Tuesday, March 25, 2014

Looking Closely at Student-Owned Documentation

by Stephanie Bartlett

A big part of my journey this year has been exploring documentation panels.  Inspired by the many talented educators on twitter, I have read, thought, researched, reflected...and the cycle repeats.  I take photos and videos and must admit that I am still figuring out a process to post the photos in the classroom in a timely manner.  (I would appreciate any techniques from those well versed in the world of documentation panels.)
The other day, I printed the photos of our coconut explorations. I thought that if Hunter cut out the pictures, and we explained them together, then the panel would be meaningful to him rather than the parents coming for conferences as had been my original intention. He got some fine motor and sequencing practice cutting and ordering the pictures before we got ready to document the story.
I settled in with sticky notes and proceeded to be amazed at what I learned from Hunter. I thought he would label each event in each picture.  Instead, Hunter labelled the steps of collaboration. The first step was Hunter finding the coconut and exploring on his own. The second group of pictures was when Erik came to join him, the third was the class (spelled phonetically KSE) and the fourth was the opening of the coconut.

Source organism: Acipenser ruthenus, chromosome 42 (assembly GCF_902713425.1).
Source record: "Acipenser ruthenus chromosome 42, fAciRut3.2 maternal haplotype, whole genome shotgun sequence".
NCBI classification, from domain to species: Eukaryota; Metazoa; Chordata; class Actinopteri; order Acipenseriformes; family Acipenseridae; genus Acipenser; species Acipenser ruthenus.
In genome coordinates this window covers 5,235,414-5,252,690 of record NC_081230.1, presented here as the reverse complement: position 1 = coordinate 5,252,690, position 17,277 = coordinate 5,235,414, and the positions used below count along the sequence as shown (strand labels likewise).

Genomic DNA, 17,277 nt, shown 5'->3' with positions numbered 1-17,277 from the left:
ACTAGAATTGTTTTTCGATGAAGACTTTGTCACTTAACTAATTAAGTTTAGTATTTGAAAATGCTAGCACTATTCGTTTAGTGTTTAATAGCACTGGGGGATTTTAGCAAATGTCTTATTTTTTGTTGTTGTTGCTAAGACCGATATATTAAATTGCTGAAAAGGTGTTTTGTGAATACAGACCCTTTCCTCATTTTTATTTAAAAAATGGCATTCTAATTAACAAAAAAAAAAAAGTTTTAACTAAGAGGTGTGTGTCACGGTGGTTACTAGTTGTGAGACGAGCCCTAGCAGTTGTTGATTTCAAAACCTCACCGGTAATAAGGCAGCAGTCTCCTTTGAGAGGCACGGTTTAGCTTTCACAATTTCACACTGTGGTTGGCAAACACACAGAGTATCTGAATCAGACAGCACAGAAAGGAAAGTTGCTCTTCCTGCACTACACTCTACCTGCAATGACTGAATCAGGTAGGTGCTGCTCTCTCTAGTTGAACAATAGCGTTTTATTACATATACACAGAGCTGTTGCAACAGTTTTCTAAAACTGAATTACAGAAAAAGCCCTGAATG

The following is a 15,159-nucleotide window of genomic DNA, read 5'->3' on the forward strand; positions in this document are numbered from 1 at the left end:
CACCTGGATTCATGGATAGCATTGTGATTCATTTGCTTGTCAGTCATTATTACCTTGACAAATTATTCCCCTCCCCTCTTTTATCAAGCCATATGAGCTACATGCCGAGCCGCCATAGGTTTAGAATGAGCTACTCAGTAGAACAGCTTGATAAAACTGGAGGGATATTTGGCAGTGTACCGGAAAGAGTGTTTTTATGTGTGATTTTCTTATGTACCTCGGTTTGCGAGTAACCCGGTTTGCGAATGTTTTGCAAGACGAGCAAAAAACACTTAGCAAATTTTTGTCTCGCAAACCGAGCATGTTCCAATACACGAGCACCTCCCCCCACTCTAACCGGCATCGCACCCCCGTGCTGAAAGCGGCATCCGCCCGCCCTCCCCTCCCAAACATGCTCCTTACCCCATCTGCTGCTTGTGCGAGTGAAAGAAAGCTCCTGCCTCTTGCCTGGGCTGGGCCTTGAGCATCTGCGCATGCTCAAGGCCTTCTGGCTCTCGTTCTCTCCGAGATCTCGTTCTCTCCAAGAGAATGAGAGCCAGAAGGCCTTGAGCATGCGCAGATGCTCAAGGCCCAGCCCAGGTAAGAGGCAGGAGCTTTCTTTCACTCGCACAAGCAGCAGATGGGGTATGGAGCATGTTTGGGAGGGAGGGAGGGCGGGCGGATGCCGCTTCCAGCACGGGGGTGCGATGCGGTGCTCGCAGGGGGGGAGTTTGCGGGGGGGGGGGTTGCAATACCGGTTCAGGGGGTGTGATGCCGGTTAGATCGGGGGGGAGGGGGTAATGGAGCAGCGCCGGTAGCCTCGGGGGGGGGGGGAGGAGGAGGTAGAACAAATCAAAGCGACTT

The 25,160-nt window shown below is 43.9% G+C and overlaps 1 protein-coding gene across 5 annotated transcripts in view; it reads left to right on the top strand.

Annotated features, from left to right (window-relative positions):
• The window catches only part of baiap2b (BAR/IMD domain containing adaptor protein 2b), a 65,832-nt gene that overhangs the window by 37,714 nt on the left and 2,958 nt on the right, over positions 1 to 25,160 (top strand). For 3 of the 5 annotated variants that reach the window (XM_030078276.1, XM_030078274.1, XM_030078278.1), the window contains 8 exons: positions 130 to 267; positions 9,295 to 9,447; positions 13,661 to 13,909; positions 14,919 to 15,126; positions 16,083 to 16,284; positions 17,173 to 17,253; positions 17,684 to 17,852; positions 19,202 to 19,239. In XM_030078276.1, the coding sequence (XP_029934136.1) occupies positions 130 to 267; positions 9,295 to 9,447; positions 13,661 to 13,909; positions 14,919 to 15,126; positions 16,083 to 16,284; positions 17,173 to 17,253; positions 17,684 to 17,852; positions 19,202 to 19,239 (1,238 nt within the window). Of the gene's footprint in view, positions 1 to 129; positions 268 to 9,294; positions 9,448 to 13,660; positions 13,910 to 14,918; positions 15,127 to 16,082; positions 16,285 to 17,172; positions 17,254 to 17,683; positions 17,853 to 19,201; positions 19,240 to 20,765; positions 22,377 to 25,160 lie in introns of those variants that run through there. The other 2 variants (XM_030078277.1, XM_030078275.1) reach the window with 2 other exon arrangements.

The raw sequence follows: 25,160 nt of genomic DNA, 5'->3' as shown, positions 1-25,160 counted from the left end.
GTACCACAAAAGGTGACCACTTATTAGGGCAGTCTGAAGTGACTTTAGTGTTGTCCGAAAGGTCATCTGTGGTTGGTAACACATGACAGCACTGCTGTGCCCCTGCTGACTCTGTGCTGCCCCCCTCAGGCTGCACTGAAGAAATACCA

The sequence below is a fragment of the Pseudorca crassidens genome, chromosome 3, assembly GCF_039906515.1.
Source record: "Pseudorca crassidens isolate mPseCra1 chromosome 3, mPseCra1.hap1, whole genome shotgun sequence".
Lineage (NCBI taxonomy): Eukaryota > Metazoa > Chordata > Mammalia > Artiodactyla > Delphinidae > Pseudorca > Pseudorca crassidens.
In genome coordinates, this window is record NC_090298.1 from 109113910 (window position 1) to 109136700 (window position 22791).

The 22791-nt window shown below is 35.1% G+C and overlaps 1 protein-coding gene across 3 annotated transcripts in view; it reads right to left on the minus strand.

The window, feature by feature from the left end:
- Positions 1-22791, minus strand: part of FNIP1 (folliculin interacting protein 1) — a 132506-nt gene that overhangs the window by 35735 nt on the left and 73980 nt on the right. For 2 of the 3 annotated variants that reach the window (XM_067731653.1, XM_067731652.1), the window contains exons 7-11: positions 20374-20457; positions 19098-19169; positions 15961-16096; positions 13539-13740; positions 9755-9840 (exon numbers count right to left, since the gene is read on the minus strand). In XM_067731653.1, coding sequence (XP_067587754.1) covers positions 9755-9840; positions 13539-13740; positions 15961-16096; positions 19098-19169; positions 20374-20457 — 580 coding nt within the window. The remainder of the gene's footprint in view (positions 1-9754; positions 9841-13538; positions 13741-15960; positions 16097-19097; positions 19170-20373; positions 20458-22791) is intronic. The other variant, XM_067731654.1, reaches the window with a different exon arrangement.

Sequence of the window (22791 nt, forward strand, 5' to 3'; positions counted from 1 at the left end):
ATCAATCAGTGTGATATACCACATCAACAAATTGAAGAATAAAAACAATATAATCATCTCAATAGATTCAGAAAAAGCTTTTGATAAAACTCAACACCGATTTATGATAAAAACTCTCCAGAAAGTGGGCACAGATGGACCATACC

Together we reflected on the different questions that he had been asking and I scribed those underneath.  The message had come through loud and clear for me and I was thrilled: collaborative development is an integral part of creativity in educational practice.  Hunter showed me in his own words that collaboration has been embedded in our classroom culture.
There is an important place for teacher-directed documentation panels to explain our programs to adults, and to celebrate the learning of our students by showing the thinking process.  Dylan William states in his book  Embedded Formative Assessment that "teachers have a crucial role to play in designing situations in which learning takes place, but only learners create learning." (William 158)  I provided the learning provocation and then the pictures; Hunter responded with a high level of engagement and showed me how students can help manage their learning process.  It is now up to me to take everything Hunter shared with me to help design new learning experiences for him and the class. 

Citation:

William, Dylan (2011.) Embedded Formative Assessment. Bloomington, IN: Solution Tree Press
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